Twin sisters Jenna Bush Hager and Barbara Bush have shared almost everything for all of their 35 years, from their grandfather’s inauguration to their special relationship with President Obama’s daughters, Sasha and Malia. And yet, when they were asked Tuesday during an interview at Build Series NYC to promote their new book, Sisters First: Stories From Our Wild and Wonderful Life, if they’d ever been competitive, they said no.
One of the reasons is that they are actually quite different. Jenna, a correspondent on Today, is the more social of the two, while Barbara is the more studious. She founded the nonprofit Global Health Corps in 2008.
“We were never good at the same things, so we couldn’t be competitive,” Barbara said. “We were always kind of mediocre at everything…”
Jenna cut in at that last part — as siblings everywhere have been known to do — to point out that her sister is a math whiz.
“Barbara missed two problems on her math SAT … or one,” Jenna said, before demanding to know which was correct.
“I mean, one,” said Barbara, who graduated from Yale University in 2004, just as her sister was graduating from the University of Texas at Austin.
“She was, like, on the math team,” Jenna added.
Barbara demurred before recalling that she had won a math competition in fourth grade.
It was a true sister moment.
Another reason they never saw each other as competition? Their parents never pitted them against each other, which is something that Jenna, mom to daughters Mila, 4, and 2-year-old Poppy, is trying to teach her girls.
The sisters also recalled attending the inauguration of their grandfather, George H.W. Bush, at age 7. At the time, they just thought everyone’s grandfather had an inauguration.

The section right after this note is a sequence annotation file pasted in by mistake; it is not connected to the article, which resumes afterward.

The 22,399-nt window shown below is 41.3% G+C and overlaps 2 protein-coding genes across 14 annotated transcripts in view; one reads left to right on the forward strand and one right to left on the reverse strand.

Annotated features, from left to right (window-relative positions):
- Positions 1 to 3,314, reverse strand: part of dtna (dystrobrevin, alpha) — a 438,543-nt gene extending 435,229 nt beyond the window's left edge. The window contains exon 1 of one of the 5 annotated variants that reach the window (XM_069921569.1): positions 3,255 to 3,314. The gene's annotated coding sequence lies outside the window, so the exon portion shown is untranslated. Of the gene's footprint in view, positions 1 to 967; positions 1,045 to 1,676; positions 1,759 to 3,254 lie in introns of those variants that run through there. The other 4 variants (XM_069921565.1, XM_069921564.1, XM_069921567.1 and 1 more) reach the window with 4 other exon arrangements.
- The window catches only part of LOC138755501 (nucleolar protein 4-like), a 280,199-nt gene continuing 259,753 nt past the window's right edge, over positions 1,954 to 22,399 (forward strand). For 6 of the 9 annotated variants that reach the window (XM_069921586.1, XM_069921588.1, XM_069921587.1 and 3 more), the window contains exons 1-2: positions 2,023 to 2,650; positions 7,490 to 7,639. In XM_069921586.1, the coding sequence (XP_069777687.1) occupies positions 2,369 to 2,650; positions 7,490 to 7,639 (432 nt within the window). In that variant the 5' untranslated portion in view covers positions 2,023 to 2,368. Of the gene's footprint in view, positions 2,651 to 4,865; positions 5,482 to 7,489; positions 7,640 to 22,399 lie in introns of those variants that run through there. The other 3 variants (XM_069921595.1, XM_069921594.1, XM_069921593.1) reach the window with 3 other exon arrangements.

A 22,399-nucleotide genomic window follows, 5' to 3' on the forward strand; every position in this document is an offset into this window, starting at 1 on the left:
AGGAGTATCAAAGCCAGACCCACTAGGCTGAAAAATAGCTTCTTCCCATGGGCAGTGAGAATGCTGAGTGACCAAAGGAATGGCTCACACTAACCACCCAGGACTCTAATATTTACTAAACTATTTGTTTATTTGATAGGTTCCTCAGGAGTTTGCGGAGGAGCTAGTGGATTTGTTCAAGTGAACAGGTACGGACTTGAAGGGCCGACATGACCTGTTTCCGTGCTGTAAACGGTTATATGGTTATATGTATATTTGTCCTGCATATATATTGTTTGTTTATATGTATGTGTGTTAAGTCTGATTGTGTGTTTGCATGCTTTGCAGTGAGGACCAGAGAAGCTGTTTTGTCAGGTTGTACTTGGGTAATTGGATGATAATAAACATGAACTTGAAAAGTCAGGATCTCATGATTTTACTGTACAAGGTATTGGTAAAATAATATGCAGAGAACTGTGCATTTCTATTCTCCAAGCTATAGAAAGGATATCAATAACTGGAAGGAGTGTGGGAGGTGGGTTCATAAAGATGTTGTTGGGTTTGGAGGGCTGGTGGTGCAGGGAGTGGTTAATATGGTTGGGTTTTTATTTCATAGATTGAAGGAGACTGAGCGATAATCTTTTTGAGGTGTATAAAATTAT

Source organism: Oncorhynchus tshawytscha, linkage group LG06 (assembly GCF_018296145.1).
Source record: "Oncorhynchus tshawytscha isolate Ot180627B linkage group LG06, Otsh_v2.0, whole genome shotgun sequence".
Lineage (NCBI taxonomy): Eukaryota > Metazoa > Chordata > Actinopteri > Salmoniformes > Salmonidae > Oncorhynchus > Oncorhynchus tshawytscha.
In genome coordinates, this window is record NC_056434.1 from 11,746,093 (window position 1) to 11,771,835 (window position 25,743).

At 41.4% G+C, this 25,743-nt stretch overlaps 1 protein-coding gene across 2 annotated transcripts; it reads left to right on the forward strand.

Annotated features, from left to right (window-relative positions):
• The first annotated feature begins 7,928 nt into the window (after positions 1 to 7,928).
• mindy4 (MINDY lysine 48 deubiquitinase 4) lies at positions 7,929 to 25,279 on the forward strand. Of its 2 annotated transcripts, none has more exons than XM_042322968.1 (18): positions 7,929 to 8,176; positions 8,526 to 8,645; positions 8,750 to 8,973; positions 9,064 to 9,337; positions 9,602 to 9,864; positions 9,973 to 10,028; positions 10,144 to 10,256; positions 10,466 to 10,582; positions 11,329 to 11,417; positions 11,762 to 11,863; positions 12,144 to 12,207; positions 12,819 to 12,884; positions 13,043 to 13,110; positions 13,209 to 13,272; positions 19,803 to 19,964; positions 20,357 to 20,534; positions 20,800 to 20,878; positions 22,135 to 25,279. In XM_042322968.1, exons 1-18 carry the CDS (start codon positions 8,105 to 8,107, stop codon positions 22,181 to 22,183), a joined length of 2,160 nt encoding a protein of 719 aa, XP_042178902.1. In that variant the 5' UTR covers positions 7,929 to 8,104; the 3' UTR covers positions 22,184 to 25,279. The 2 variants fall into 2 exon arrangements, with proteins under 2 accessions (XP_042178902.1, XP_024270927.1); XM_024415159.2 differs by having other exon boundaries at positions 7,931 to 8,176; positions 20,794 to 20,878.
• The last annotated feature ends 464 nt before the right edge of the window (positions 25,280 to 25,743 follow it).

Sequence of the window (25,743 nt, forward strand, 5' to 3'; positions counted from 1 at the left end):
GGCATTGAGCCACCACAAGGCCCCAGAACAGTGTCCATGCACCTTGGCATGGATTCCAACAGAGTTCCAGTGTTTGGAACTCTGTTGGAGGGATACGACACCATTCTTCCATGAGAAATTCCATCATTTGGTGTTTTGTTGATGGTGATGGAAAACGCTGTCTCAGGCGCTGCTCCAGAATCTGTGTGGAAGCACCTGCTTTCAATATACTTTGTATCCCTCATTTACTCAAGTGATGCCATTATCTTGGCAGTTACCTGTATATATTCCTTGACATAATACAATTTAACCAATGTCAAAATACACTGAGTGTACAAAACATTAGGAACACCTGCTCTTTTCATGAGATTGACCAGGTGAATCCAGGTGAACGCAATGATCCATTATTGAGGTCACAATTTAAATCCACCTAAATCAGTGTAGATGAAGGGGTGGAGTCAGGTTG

They were, of course, teens when their father, George W. Bush, was in the White House, and Jenna remembered that he had a surprising reaction when she was cited for trying to buy alcohol with a fake ID in Austin. (Barbara was cited for being a minor in possession of alcohol in the same 2001 incident.)
“When we got into trouble, I called my dad and I apologized because I felt like I had embarrassed him or let him down, and he cut me off and said, ‘I apologize,’” Jenna said. “‘I’m sorry, because I told you you could be like anybody else, and you can’t. And there’s going to be restraint and discipline that comes with that.’ I think we were all a little naive, frankly, but I also am so proud to have parents like that, because they didn’t care about their image or what people thought about them. Or what people thought about us. Because I’m sure it’s not easy to see nasty headlines about your teenage daughters on the cover of People magazine. They allowed us to be ourselves and to make mistakes.”
She added that she was thankful social media wasn’t around at the time.
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